I'm planning on visiting Keith Fenner this summer when I'm on the Cape. When I was there this year Keith was in Rancho Cucamonga with Stan Zinkowski.

Mac
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Tom Bourke

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Re: Rotary Phase Converter
« Reply #24 on: October 23, 2017, 08:20:54 pm »

Yeah, al of those and a few more. NYCNC, Oxtool, Dave Richards steam shop, some woodworkers.

I'm planning on visiting Keith Fenner this summer when I'm on the Cape. When I was there this year Keith was in Rancho Cucamonga with Stan Zinkowski.

Mac
Yup, all names I recognize!
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Jonathan Johnson

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Re: Rotary Phase Converter
« Reply #25 on: October 26, 2017, 02:57:19 pm »

OK, here's a wild idea. Not even close to half-baked yet. It's worth at least as much as you paid for it.

Take three inverter generators. Bond their neutrals together, but instead of bonding the hots with the paralleling jack, use some kind of three-phase drive circuit to sync each generator 120° apart in a wye configuration.

DISCLAIMER: I am not an electrical engineer.

P.S. -- If you patent this, Mike, send me a dollar.
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Stop confusing the issue with facts and logic!

TJ (Tom) Cornish

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Re: Rotary Phase Converter
« Reply #26 on: October 26, 2017, 03:30:46 pm »

OK, here's a wild idea. Not even close to half-baked yet. It's worth at least as much as you paid for it.

Take three inverter generators. Bond their neutrals together, but instead of bonding the hots with the paralleling jack, use some kind of three-phase drive circuit to sync each generator 120° apart in a wye configuration.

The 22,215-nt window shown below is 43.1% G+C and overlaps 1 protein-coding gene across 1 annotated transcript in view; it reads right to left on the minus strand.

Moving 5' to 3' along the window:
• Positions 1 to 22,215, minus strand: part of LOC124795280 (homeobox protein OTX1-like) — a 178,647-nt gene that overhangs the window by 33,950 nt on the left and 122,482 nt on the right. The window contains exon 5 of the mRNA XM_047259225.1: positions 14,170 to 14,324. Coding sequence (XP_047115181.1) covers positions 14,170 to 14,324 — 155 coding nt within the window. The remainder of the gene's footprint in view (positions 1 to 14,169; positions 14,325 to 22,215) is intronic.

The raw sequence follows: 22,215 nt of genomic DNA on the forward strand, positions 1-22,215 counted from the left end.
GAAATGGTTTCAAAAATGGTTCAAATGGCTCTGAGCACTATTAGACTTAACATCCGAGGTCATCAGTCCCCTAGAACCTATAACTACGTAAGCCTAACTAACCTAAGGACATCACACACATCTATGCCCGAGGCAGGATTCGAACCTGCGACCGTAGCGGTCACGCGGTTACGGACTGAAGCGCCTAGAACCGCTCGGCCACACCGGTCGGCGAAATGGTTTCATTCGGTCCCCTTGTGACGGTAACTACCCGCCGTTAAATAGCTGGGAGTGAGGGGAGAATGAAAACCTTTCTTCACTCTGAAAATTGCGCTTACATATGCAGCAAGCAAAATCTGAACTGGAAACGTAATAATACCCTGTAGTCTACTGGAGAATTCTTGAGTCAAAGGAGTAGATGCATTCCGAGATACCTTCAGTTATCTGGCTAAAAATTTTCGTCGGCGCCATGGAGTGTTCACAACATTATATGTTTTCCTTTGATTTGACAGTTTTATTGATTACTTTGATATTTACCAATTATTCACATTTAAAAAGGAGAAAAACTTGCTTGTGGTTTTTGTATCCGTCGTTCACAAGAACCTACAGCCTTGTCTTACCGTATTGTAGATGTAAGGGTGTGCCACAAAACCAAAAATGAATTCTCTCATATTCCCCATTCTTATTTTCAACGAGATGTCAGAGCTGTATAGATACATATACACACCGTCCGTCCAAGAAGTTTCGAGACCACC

DISCLAIMER: I am not an electrical engineer.

P.S. -- If you patent this, Mike, send me a dollar.
Step 1: Get 3 generators.
Step 2: Hook them together with some thingy that makes the power 3-phase-ish.
...
Step 4: Profit!

 ;D
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Mike Sokol

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Re: Rotary Phase Converter
« Reply #27 on: October 26, 2017, 03:44:04 pm »

OK, here's a wild idea. Not even close to half-baked yet. It's worth at least as much as you paid for it.

Take three inverter generators. Bond their neutrals together, but instead of bonding the hots with the paralleling jack, use some kind of three-phase drive circuit to sync each generator 120° apart in a wye configuration.

DISCLAIMER: I am not an electrical engineer.

P.S. -- If you patent this, Mike, send me a dollar.

Yeah, that's the first thing I thought of. My thought was since these inverter generators will sync to any parallel source, all you would have to do it build a tiny 3-phase signal generator. That might work with WYE loads, but probably not with Delta motor loads. 

David Buckley

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Re: Rotary Phase Converter
« Reply #28 on: October 26, 2017, 05:57:11 pm »

That might work with WYE loads, but probably not with Delta motor loads.

Since we're madcapping: have a small three phase wye motor-generator, and run the motor off house power.  Get the three Hondas and connect them wye to the rotary generator.  Add your delta loads.  The generators should be happy as all each of them sees is a single phase load.

The only fun bit is making sure the droop on the MG set works with the Honda's so that the majority of the load is fed from the Hondas.
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Cailen Waddell

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Re: Rotary Phase Converter
« Reply #29 on: October 26, 2017, 06:09:24 pm »

Has anyone discussed a big single phase motor and a 3 phase generator, connected with a belt?   I ask because I know a guy who ran a 3 phase c-n-c machine in his basement with one... seemed to work fine